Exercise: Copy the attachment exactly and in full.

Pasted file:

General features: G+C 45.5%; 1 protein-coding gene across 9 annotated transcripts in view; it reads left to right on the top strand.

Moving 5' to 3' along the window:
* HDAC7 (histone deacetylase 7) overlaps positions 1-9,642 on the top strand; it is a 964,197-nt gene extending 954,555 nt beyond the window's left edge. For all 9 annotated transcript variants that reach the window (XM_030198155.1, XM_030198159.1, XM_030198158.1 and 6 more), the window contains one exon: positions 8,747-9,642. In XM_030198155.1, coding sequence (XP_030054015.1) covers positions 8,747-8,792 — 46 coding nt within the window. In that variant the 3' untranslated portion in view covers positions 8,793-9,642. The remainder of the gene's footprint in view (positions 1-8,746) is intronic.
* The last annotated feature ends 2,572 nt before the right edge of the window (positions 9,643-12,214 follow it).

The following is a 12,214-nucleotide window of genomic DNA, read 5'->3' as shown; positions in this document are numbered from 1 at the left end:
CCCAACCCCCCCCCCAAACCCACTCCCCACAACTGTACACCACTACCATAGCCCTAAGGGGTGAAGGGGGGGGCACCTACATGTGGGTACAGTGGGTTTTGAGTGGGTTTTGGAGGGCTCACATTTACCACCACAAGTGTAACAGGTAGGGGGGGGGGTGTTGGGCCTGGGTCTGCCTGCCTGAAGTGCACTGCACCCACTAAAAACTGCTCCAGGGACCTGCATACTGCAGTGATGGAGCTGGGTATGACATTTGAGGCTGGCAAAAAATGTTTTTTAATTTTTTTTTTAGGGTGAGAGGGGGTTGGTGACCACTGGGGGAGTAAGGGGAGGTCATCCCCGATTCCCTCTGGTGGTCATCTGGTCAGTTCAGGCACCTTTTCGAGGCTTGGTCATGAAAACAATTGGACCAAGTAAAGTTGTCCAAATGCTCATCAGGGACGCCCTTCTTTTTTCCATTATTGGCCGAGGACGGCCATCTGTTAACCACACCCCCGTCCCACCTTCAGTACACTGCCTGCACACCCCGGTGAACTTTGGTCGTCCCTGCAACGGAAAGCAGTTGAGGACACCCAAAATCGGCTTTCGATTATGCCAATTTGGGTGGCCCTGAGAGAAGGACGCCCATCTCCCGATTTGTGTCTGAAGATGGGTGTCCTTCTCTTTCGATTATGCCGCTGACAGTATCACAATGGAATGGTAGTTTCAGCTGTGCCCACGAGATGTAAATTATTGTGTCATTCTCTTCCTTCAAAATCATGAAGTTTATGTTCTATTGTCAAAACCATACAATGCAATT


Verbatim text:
General features: G+C 45.5%; 1 protein-coding gene across 9 annotated transcripts in view; it reads left to right on the top strand.

Moving 5' to 3' along the window:
* HDAC7 (histone deacetylase 7) overlaps positions 1-9,642 on the top strand; it is a 964,197-nt gene extending 954,555 nt beyond the window's left edge. For all 9 annotated transcript variants that reach the window (XM_030198155.1, XM_030198159.1, XM_030198158.1 and 6 more), the window contains one exon: positions 8,747-9,642. In XM_030198155.1, coding sequence (XP_030054015.1) covers positions 8,747-8,792 — 46 coding nt within the window. In that variant the 3' untranslated portion in view covers positions 8,793-9,642. The remainder of the gene's footprint in view (positions 1-8,746) is intronic.
* The last annotated feature ends 2,572 nt before the right edge of the window (positions 9,643-12,214 follow it).

The following is a 12,214-nucleotide window of genomic DNA, read 5'->3' as shown; positions in this document are numbered from 1 at the left end:
CCCAACCCCCCCCCCAAACCCACTCCCCACAACTGTACACCACTACCATAGCCCTAAGGGGTGAAGGGGGGGGCACCTACATGTGGGTACAGTGGGTTTTGAGTGGGTTTTGGAGGGCTCACATTTACCACCACAAGTGTAACAGGTAGGGGGGGGGGTGTTGGGCCTGGGTCTGCCTGCCTGAAGTGCACTGCACCCACTAAAAACTGCTCCAGGGACCTGCATACTGCAGTGATGGAGCTGGGTATGACATTTGAGGCTGGCAAAAAATGTTTTTTAATTTTTTTTTTAGGGTGAGAGGGGGTTGGTGACCACTGGGGGAGTAAGGGGAGGTCATCCCCGATTCCCTCTGGTGGTCATCTGGTCAGTTCAGGCACCTTTTCGAGGCTTGGTCATGAAAACAATTGGACCAAGTAAAGTTGTCCAAATGCTCATCAGGGACGCCCTTCTTTTTTCCATTATTGGCCGAGGACGGCCATCTGTTAACCACACCCCCGTCCCACCTTCAGTACACTGCCTGCACACCCCGGTGAACTTTGGTCGTCCCTGCAACGGAAAGCAGTTGAGGACACCCAAAATCGGCTTTCGATTATGCCAATTTGGGTGGCCCTGAGAGAAGGACGCCCATCTCCCGATTTGTGTCTGAAGATGGGTGTCCTTCTCTTTCGATTATGCCGCTGACAGTATCACAATGGAATGGTAGTTTCAGCTGTGCCCACGAGATGTAAATTATTGTGTCATTCTCTTCCTTCAAAATCATGAAGTTTATGTTCTATTGTCAAAACCATACAATGCAATT